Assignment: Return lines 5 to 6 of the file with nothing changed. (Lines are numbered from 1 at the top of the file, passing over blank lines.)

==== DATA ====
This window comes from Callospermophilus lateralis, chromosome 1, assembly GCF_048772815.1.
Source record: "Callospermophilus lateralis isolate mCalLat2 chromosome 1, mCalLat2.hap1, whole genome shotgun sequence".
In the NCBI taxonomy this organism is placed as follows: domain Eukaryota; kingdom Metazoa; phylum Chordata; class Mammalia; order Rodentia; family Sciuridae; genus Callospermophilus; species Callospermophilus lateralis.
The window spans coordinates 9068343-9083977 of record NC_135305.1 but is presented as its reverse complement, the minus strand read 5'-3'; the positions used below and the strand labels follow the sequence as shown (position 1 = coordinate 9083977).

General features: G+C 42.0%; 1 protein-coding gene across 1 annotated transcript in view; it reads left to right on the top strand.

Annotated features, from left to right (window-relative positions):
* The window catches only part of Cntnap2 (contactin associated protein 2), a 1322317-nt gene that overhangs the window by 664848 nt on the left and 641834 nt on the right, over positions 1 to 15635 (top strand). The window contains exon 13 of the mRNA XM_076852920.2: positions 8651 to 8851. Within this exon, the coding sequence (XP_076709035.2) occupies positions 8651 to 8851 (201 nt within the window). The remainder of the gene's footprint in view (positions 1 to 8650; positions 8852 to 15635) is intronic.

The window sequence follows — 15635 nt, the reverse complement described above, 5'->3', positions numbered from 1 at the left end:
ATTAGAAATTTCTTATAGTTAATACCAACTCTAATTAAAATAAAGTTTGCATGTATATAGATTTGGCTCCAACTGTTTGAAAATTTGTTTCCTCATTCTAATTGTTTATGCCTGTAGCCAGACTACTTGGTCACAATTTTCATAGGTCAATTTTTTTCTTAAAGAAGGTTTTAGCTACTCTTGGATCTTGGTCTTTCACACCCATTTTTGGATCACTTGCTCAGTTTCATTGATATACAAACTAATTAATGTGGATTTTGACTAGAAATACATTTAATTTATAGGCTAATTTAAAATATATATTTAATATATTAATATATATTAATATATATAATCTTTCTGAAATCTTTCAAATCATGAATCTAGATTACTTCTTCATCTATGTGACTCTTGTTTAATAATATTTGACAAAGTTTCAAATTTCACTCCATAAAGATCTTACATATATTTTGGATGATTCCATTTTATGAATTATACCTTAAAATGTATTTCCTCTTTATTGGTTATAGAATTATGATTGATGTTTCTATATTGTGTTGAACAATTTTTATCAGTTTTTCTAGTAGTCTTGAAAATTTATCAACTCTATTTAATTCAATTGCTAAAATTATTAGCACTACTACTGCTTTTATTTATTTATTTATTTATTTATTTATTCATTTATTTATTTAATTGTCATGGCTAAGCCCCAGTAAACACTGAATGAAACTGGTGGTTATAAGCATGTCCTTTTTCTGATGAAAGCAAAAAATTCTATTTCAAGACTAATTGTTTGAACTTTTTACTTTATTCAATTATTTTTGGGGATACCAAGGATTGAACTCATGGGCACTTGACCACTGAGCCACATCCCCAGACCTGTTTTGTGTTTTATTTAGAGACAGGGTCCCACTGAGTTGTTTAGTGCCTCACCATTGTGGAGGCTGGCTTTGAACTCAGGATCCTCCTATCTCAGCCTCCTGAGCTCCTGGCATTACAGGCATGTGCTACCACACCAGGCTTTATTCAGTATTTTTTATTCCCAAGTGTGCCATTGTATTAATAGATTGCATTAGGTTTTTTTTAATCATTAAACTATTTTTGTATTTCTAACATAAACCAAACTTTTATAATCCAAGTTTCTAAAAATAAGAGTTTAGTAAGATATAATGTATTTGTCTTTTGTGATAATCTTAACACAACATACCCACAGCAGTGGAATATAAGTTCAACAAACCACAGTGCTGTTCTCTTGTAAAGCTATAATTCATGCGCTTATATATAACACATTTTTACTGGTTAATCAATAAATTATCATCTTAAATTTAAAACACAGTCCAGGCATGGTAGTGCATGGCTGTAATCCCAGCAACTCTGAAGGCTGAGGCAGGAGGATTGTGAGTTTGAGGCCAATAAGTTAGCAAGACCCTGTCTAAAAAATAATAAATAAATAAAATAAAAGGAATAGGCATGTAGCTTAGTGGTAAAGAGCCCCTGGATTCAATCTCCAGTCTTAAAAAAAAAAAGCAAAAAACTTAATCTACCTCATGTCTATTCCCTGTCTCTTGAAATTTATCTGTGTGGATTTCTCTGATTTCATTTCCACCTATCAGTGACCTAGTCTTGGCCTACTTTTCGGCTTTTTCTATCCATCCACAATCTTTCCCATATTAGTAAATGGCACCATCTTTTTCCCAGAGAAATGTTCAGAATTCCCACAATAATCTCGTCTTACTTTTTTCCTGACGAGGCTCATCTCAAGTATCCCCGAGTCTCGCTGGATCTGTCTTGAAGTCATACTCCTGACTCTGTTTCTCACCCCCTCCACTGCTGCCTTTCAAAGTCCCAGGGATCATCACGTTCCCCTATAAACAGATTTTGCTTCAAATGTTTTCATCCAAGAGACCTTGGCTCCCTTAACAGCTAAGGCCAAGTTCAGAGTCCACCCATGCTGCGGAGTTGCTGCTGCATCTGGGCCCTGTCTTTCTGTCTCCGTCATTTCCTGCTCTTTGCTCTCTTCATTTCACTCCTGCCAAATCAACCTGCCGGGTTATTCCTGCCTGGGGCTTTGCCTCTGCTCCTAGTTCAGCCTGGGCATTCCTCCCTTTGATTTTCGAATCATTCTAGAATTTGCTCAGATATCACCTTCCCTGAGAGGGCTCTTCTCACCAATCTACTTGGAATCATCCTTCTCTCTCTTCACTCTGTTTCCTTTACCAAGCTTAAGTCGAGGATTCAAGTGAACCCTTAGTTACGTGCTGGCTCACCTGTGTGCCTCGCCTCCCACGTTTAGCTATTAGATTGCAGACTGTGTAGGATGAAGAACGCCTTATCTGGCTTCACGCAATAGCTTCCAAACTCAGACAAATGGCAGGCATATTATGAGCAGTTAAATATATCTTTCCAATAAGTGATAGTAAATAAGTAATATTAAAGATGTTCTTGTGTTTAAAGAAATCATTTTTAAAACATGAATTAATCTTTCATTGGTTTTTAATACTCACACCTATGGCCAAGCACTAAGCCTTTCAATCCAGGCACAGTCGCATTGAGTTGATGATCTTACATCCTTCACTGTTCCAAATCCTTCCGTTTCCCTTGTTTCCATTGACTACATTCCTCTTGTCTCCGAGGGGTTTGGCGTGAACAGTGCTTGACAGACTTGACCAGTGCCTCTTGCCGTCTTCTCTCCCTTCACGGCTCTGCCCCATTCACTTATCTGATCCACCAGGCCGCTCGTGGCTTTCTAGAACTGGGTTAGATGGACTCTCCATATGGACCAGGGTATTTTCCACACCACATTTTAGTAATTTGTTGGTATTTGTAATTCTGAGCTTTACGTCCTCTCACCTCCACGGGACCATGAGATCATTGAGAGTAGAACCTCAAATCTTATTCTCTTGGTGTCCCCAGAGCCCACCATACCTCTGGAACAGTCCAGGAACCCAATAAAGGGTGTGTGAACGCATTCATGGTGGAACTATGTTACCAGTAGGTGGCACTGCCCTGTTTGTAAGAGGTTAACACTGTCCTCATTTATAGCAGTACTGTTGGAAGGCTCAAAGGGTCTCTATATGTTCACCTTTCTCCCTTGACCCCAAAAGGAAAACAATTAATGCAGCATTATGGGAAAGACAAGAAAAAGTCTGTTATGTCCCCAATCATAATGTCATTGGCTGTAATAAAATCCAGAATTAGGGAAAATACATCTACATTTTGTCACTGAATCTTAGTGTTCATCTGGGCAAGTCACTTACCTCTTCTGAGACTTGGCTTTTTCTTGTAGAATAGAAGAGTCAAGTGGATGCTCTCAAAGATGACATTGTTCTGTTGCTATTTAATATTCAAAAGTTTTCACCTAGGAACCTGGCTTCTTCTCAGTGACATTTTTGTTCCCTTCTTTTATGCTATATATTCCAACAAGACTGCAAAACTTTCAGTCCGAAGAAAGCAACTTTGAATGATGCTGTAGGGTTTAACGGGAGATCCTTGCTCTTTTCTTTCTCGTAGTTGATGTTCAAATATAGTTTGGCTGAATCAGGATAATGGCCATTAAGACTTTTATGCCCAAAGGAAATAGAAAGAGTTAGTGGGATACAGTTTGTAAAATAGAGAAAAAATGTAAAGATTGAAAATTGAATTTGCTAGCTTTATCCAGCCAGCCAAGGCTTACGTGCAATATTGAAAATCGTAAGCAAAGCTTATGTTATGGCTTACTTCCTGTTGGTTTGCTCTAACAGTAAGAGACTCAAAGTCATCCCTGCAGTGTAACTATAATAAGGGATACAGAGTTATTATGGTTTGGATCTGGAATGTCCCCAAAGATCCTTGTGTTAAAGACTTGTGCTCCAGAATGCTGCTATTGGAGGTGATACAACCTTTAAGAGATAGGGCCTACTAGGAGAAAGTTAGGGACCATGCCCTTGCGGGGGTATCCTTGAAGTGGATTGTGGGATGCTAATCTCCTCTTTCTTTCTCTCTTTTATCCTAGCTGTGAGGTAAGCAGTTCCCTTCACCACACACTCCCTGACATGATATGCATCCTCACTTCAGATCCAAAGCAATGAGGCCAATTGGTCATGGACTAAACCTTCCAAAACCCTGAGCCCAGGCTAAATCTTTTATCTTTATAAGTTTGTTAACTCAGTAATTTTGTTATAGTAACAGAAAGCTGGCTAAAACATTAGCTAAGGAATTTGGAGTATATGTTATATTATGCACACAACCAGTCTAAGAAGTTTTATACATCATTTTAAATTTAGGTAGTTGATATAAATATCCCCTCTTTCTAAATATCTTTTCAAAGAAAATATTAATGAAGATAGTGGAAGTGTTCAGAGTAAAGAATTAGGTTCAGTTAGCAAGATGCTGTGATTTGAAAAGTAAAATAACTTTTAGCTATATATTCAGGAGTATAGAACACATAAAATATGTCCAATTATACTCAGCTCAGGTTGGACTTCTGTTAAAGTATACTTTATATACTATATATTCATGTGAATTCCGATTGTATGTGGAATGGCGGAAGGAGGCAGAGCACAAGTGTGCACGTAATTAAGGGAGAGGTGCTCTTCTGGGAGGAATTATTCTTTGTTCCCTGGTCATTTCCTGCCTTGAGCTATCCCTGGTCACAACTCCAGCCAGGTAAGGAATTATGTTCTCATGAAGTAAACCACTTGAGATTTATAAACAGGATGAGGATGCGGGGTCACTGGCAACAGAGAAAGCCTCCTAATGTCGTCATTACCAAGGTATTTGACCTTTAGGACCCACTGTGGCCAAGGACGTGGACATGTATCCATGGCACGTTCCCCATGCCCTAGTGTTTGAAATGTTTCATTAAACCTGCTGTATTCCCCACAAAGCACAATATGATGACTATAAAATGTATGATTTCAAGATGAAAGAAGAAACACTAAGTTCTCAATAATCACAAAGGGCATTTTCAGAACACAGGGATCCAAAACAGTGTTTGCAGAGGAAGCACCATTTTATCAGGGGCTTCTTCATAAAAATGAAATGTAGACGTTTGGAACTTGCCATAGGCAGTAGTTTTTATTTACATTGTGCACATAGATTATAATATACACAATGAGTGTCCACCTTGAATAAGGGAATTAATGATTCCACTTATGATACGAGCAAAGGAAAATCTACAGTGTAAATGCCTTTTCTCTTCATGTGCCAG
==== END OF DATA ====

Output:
General features: G+C 42.0%; 1 protein-coding gene across 1 annotated transcript in view; it reads left to right on the top strand.

Annotated features, from left to right (window-relative positions):